Madagascar has shown a commitment to respecting the rights of children, as a signatory of the Convention on the Rights of Children. The country’s legal system includes legislation on adoption, birth registration and protection of children from child marriage, trafficking, commercial sexual exploitation including sex tourism.
Despite progress on child protection work, major barriers remain. There is a general lack of adequate implementation of laws, thus resulting in impunity of offenders. Traditional harmful practices are still widely present in most communities, with no clear Government commitment to address them. Child abuse and violence, commercial sexual exploitation and child labor and the lack of an adequate juvenile justice system are some of the main protection issues facing Madagascar’s children.
Commercial sexual exploitation of children and mostly girls is on the rise: a significant number of sex workers are children, especially surrounding oil and mining sites. Those who solicit them include foreign tourists and workers, as well as Malagasy men. Child marriage is a concern, with an estimated 34 per cent of girls between 15 and 19 already married or in union. And close to 20 percent of children are not registered at birth, making them more likely to be excluded from basic social services and more vulnerable to abuse. Almost two thirds of children in detention centers are deprived of their liberty without a trial – and they can spend up to one year awaiting a trial.
UNICEF’s program works to ensure that children victims of abuse, violence and exploitation, particularly of commercial sexual exploitation, are identified and benefit from adequate services in targeted regions. The program’s new priorities are to adopt a Child Protection Policy and a National Plan of Action with a specific focus on combatting Violence against Children; to define a minimum package of services for vulnerable children, and to strengthen coordination of Child Protection interventions. To date, 80 per cent of children have their birth registered. Using the equity approach, the program focuses on the 20 per cent of children that are left out.
Communication activities target behavior change linked with traditional practices and child marriage through community dialogues. In 2013 UNICEF trained law enforcement officers on children’s rights, as well as 240 volunteer social workers on psychosocial support, community dialogue and social mobilization.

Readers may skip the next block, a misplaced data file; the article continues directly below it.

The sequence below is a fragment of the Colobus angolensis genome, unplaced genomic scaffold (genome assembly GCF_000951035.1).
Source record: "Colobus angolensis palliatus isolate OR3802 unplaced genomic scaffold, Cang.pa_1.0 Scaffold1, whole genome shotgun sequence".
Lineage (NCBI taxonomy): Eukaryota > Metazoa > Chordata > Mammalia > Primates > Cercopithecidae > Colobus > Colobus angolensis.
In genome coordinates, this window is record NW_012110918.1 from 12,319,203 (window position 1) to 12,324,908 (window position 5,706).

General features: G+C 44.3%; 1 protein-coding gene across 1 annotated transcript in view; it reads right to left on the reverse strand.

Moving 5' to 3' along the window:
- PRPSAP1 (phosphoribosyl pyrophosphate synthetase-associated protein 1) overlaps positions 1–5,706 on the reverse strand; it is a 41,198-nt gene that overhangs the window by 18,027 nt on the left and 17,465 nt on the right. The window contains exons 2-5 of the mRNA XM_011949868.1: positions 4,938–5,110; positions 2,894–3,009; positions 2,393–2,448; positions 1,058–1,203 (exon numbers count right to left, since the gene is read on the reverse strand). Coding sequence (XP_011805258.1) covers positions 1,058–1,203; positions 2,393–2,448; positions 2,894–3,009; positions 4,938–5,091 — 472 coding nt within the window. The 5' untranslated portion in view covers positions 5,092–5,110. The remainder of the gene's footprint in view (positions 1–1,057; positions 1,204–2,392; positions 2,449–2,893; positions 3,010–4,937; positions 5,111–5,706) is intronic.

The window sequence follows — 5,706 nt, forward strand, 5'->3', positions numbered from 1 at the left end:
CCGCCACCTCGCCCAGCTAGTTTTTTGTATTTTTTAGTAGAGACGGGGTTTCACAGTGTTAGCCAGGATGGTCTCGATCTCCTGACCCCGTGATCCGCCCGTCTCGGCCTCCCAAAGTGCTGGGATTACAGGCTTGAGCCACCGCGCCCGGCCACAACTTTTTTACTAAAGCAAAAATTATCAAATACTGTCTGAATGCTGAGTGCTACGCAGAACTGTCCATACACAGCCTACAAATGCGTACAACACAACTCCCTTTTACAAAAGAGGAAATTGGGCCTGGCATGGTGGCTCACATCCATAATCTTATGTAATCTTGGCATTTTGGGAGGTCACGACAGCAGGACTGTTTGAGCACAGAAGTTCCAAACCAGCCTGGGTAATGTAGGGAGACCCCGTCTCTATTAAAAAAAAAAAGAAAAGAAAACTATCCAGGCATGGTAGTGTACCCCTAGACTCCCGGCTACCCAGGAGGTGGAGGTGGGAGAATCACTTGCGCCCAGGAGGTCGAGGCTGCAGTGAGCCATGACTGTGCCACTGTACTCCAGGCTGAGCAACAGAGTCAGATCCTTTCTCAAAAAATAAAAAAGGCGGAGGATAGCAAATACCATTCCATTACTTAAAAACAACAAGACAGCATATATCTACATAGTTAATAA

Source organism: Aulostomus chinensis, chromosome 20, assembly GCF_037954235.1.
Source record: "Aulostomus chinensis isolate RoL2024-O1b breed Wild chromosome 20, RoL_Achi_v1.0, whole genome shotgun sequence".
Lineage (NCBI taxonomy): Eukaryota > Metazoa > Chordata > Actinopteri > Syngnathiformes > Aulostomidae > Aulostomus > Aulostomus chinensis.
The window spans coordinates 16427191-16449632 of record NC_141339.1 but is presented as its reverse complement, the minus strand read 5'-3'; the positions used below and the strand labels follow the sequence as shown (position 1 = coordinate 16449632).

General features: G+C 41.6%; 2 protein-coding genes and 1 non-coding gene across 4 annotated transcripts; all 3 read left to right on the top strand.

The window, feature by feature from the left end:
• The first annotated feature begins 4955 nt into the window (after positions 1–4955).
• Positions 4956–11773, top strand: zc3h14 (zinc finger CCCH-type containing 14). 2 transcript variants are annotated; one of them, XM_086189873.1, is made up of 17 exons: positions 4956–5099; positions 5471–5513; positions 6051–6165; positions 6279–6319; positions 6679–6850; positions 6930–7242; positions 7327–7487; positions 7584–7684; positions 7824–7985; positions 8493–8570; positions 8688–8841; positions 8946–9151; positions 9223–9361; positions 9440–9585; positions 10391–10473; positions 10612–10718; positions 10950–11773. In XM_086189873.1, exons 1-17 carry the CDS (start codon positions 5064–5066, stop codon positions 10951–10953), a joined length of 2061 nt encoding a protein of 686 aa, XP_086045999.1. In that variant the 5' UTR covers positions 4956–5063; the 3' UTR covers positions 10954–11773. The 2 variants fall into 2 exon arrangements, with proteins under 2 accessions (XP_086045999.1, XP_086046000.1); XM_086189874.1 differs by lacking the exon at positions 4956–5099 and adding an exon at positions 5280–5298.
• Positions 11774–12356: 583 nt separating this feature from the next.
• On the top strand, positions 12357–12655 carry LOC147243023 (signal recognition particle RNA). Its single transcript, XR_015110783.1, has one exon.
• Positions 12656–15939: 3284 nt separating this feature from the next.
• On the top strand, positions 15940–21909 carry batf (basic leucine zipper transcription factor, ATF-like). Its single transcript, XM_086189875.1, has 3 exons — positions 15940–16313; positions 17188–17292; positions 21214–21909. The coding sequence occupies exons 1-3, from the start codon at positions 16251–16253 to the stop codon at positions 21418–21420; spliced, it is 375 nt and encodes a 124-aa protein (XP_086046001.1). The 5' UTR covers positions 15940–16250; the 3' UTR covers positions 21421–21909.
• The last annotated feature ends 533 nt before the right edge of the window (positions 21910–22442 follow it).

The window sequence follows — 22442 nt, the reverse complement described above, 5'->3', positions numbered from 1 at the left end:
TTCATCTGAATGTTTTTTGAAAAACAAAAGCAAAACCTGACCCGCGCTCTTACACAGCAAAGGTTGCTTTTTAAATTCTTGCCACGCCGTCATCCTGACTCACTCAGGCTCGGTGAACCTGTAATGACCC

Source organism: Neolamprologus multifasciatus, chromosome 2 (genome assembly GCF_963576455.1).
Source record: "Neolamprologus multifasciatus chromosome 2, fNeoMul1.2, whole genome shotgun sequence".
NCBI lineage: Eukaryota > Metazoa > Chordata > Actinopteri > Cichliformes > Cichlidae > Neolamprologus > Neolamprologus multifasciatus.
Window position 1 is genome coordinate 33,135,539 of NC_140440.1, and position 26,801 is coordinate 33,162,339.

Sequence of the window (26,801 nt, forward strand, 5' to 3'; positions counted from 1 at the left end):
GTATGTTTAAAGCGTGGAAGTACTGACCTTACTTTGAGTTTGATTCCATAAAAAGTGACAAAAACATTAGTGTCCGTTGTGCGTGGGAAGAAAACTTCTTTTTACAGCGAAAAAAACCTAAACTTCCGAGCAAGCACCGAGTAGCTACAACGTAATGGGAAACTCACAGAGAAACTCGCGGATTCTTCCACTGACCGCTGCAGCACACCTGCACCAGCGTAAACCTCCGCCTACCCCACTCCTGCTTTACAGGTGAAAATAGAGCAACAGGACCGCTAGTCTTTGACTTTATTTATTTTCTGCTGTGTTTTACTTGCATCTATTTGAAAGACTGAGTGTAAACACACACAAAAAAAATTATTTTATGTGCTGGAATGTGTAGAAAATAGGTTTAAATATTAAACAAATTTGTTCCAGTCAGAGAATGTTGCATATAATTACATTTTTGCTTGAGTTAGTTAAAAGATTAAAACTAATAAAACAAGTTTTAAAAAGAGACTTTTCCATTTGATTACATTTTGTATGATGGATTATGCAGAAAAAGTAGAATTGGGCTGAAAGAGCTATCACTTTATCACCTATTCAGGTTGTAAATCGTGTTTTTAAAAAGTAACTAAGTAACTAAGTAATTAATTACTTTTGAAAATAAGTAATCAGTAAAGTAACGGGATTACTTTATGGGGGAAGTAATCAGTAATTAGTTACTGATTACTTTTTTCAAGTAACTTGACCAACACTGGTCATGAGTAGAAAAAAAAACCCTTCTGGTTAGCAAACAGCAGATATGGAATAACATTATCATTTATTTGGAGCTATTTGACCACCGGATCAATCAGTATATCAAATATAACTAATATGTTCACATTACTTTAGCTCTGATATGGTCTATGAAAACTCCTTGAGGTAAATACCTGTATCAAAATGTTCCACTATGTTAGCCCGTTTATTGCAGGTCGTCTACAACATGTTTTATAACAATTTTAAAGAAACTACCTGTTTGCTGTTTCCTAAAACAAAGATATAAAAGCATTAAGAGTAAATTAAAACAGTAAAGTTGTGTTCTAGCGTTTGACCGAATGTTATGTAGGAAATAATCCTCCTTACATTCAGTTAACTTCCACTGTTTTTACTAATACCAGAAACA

UNICEF supports the government at decentralized levels to reinforce service delivery interventions to respond to increasing child protection problems, especially children who are left without parental care. A pilot program for foster placement was successfully undertaken in the region of Diego. For children in detention centers, UNICEF has supported the development of diversion mechanisms for children who have committed minor offenses.
A new strategy was recently drafted to engage the National Office of Tourism in an effective campaign against sexual exploitation of women and children. UNICEF’s technical support to develop a code of conduct will help involve the entire industry to reduce and halt violence, abuse and exploitation.
Similarly, the country office is working with two mining companies by providing technical support to develop a Code of Conduct for all their workers and subcontractors. UNICEF is providing technical expertise to Ambatovy on its child protection policy and its awareness campaigns.
UNICEF is taking a lead role on coordinating child protection challenges, and is advocating against discrimination, abuse and violence and the strengthening of the child protection networks. Since 2004, the Government has established more than 750 child protection networks across the country. They gather police officers, judges, medical doctors, representatives from NGO’s, administrative authorities such as mayors and district chiefs. The networks are established at all administrative levels - from the central down to the lowest administrative entity in Madagascar, the fokontany. The networks are platforms that facilitate coordination of all child protection interventions. They also facilitate information sharing and contribute to the referral of cases from one service to another. Close to 2,900 children victims of abuse and exploitation received appropriate care through these networks in 2012.
Thanks to a more hands-on approach to directly ensure that child protection networks respond properly to cases, and to minimize the rates of sexual exploitation with the work we are doing with mining companies, we expect to see a progressive, positive impact in the upcoming year on protection cases.